August 24, 2021/Skin Care & Beauty

Think Makeup Makes You Break Out? It Might Be Dirty Brushes

Keeping brushes clean and new can prevent bacteria growth

A birds-eye-view of a crushed makeup and a makeup brush

You may practice the most scrupulous face-washing habits, cleaning carefully every morning and removing your makeup at night. But if you aren’t washing your makeup brushes regularly too, you might be undermining all that good work.


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Every time you touch an unwashed brush to your face, you’re not just applying makeup. You’re also applying dirt, oil and old makeup. And if you store your brushes in a cup on your bathroom counter or just out in the open where you get ready, they also can acquire hairspray, perfume, dust, sneezes and other stuff floating around in your bathroom’s air.

“Keeping your makeup tools clean can go a long way toward keeping harmful bacteria from getting on your face,” says dermatologist Melissa Piliang, MD.

You may think that the foundation or makeup you use is causing your skin to break out. If it’s old, by all means, throw it out. But before you go out and spend money on a bunch of new and expensive beauty products, try giving your brushes a thorough cleaning first — bacteria-filled brushes can just as easily be the culprit.

How often should you clean your makeup brushes?

“How often you should wash your brushes depends on what you’re using,” Dr. Piliang says.

“You will want to wash more often your brushes used for wet products or products with a lot of liquid like concealer and foundation say once a week,” Dr. Piliang says. “That will clean the product off and let the brush do its function better.”


“Any products that you use around your eyes should be washed every two weeks, even if it’s a dry product like eye shadow or eyeliner because the eyes are more prone to infection,” Dr. Piliang says.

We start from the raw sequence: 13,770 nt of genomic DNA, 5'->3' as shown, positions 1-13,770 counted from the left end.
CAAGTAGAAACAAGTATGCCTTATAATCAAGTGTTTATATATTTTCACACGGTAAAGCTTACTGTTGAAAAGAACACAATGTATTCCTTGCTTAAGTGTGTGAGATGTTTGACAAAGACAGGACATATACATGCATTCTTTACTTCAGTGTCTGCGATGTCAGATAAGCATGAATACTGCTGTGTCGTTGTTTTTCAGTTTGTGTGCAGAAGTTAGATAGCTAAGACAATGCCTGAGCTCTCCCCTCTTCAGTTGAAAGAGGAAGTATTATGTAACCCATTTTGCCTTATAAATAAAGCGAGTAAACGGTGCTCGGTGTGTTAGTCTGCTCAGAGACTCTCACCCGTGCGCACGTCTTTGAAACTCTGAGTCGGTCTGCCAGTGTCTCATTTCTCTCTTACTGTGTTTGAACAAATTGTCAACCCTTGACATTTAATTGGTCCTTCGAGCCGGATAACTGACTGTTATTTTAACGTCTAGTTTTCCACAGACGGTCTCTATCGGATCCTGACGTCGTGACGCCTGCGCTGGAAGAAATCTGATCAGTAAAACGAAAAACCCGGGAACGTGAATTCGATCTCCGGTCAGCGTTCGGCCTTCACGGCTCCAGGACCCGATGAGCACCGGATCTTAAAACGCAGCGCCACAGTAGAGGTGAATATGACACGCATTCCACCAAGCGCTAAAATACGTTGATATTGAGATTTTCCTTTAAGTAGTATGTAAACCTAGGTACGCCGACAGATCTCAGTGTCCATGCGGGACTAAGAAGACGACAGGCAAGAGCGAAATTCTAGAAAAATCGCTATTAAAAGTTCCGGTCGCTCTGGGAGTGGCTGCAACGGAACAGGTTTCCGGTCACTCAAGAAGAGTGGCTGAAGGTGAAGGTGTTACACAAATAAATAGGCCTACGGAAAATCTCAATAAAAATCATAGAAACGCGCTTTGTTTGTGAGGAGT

Other brushes used for dry cosmetics like powder that you don’t use around your eyes can be washed once a month, she adds.

“If you use sponges to apply liquid makeup, pay special attention to keeping them clean,” she says. The sponge absorbs the makeup and the moisture potentially can lead to bacteria and yeast overgrowth.

“Most makeup products are formulated with preservatives to keep bacteria and yeast from growing. But if you let the makeup build up over time and it sits there for months and months, you could develop a bacterial infection if you’ve had a cut in your skin,” says Dr. Piliang.

How to wash your makeup brushes, effectively

Dr. Piliang recommends using mild soap, like dish soap or even shampoo, to wash your makeup tools and utensils.


Clean them gently with soap in warm water and let them sit on a towel to dry for a day or overnight.

Sometimes it might be best just to throw out your makeup sponges, brushes or applicators and buy new ones. When the tips of the brushes look frayed or worn, or when the brush has lost its shape, they won’t function as well as they should anyway.

If you develop a very red eye, eye drainage or any eye pain after applying makeup, it’s time to call your doctor.

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